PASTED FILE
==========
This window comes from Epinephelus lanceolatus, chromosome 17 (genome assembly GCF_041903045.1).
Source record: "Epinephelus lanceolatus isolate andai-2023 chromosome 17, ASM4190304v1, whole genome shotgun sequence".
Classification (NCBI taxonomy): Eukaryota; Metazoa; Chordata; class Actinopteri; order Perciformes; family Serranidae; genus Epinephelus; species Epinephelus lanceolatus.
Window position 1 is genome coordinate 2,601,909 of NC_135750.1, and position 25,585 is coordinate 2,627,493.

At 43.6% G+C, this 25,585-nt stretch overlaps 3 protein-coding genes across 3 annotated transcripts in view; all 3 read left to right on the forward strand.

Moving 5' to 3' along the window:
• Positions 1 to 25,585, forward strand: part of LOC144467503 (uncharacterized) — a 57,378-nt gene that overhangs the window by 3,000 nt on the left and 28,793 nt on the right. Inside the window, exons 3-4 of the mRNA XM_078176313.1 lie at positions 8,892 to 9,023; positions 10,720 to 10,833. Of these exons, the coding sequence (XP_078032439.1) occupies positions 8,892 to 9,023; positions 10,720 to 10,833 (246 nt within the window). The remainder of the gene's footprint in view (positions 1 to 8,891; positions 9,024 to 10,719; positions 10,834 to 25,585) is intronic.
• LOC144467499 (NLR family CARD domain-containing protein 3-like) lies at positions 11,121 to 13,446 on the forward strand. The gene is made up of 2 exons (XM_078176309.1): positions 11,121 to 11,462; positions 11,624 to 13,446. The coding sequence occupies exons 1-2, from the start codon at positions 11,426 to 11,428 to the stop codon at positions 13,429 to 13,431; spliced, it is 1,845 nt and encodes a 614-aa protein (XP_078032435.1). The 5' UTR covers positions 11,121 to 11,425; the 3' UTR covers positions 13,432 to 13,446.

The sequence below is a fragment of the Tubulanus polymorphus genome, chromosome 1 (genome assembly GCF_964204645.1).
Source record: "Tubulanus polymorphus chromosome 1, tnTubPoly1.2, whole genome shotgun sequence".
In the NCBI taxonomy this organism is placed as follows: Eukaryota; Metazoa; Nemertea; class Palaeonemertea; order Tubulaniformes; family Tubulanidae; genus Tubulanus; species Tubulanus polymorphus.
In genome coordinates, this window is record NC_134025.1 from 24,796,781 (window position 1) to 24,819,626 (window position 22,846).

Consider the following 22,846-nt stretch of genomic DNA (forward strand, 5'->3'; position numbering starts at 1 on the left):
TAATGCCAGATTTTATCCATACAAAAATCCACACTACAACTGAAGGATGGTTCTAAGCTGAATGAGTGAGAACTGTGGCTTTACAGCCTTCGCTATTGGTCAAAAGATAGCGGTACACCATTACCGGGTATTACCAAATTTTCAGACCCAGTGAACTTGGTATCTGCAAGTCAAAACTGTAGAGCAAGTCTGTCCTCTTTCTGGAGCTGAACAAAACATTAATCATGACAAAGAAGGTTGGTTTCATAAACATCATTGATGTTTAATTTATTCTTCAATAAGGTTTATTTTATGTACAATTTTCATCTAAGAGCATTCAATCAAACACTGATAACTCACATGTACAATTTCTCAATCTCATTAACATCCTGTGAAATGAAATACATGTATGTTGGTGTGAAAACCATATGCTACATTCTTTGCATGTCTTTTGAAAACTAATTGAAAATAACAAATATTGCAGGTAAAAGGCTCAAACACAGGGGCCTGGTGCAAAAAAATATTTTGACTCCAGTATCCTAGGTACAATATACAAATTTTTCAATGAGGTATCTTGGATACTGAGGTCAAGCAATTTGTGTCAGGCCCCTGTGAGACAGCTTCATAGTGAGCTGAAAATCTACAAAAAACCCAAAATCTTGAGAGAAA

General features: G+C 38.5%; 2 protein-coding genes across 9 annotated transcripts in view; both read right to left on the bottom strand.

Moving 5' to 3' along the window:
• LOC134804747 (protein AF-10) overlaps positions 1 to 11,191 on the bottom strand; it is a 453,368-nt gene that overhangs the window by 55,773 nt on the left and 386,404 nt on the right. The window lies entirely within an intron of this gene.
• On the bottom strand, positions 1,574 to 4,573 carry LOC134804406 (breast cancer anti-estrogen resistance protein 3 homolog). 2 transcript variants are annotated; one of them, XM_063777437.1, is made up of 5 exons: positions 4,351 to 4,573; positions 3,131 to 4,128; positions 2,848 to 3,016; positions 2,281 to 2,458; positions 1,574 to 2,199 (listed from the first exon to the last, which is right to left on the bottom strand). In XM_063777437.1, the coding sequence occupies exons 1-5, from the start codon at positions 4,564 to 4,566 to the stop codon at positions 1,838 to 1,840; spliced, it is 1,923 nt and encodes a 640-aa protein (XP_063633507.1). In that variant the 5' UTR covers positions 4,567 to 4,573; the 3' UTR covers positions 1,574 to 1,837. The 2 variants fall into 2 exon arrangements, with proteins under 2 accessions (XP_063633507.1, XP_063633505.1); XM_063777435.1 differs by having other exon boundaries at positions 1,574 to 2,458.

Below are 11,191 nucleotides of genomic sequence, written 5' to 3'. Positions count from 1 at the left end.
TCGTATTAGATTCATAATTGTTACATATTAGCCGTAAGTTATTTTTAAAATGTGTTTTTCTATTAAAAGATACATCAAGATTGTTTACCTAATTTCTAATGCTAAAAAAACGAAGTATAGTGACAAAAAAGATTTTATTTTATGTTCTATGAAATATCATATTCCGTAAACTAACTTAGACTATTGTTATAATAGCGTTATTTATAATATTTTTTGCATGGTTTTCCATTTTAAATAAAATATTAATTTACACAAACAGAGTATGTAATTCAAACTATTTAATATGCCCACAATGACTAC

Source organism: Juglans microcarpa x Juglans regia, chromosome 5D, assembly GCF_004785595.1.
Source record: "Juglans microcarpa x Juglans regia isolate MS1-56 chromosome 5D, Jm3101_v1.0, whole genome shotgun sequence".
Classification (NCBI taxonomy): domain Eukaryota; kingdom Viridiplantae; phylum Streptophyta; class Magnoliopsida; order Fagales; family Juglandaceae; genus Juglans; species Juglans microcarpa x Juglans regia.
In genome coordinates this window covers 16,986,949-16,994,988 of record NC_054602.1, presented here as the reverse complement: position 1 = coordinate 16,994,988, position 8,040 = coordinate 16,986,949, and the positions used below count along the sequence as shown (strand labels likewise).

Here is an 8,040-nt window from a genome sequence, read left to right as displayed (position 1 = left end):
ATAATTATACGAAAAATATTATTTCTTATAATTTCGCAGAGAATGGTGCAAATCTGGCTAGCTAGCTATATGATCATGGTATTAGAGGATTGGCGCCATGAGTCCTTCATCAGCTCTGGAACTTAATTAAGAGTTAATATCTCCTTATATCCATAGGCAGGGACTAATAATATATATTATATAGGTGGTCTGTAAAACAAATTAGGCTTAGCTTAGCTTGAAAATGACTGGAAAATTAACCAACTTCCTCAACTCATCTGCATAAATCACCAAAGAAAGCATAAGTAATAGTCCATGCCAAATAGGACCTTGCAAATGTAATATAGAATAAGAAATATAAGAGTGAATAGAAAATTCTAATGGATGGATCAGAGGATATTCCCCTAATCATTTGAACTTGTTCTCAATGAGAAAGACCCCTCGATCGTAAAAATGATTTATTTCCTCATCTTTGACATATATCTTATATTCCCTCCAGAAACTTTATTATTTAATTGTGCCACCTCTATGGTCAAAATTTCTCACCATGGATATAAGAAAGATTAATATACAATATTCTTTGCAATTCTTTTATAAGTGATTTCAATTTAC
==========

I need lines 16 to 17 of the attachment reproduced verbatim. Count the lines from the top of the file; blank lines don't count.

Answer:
Moving 5' to 3' along the window:
• LOC134804747 (protein AF-10) overlaps positions 1 to 11,191 on the bottom strand; it is a 453,368-nt gene that overhangs the window by 55,773 nt on the left and 386,404 nt on the right. The window lies entirely within an intron of this gene.